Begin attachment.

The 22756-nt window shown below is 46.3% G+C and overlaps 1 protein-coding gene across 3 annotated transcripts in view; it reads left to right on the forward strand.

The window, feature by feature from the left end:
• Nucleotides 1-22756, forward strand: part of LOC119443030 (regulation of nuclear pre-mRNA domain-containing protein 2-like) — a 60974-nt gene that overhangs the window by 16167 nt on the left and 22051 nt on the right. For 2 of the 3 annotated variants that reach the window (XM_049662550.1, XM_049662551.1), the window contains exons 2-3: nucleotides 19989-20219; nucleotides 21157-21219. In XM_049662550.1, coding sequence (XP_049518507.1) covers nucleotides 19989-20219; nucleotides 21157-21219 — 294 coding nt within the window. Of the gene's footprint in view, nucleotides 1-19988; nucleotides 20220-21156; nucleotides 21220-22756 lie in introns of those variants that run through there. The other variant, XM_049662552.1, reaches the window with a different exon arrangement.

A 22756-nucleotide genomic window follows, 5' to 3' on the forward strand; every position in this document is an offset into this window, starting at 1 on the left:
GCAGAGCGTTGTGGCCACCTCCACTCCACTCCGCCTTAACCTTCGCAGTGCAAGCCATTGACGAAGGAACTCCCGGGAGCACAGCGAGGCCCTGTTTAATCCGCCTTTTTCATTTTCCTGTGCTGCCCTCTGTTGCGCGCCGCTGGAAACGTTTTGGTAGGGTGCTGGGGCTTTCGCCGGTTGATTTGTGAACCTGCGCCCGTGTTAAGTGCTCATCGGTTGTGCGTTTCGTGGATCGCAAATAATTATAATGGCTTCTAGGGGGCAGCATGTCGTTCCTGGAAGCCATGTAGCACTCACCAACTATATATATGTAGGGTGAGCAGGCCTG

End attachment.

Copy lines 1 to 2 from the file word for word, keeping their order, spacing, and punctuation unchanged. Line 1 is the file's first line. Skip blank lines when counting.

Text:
The 22756-nt window shown below is 46.3% G+C and overlaps 1 protein-coding gene across 3 annotated transcripts in view; it reads left to right on the forward strand.

The window, feature by feature from the left end: